Storytelling is a way of transforming knowledge from one generation to another. While histories are based on facts and historical data, stories may not be based. Mythologies and folktales are not history, they are stories, yet people believe in them; often they believe more in stories than in histories.
People care more about stories than histories, for stories tend to give an immediate answer to curiosity without extending to research and exploration. Symbolism and metaphor tend to satisfyingly give answers to people’s curiosity, for, as Cassirer says, man is an animal symbolicum.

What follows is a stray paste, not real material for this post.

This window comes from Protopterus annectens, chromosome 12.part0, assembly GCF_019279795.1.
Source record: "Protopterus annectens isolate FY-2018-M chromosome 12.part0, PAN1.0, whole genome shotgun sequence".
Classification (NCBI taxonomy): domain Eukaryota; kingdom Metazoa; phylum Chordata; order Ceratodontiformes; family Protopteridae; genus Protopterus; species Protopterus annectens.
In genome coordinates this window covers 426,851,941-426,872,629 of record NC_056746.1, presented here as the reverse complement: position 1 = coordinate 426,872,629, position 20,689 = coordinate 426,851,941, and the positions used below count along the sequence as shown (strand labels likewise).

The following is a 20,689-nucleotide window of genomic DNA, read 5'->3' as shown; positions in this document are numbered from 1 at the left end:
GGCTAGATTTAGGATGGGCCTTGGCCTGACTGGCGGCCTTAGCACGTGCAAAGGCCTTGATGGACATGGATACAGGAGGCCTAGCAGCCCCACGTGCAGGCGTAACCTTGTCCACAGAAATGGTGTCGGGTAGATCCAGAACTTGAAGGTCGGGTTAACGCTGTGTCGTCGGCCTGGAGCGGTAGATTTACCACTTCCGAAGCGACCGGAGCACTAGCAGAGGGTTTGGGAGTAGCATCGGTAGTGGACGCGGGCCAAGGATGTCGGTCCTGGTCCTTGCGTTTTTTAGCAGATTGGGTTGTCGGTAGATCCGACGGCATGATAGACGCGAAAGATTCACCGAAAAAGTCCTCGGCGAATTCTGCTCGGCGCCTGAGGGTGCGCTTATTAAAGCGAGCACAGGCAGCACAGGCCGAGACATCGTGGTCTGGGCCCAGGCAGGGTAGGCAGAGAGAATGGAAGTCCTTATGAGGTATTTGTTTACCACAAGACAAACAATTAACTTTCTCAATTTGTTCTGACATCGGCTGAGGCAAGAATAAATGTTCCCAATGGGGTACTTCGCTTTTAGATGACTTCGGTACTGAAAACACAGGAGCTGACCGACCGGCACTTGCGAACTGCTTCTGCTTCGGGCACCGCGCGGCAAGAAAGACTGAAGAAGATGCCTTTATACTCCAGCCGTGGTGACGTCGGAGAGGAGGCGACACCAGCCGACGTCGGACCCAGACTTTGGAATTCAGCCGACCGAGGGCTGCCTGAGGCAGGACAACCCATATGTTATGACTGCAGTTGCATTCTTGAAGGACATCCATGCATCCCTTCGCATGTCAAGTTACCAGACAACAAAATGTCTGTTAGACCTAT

While facts and data are based on rational findings, symbols and metaphors may be based on emotional attachment, and some tend to be irrational; for example, the figure of angels as humans with wings. These symbols influence the identity of persons and even nations. There are countries that use the symbols of eagles or lions, although these are either rare or nonexistent in their land. However, the stories of the brave and powerful eagles and lions are introjected within the people over centuries; they are not thought of within the course of history. This presentation discusses how stories surpass history in influencing people to carry on their belief system, thus influencing then, from the individual to national identity.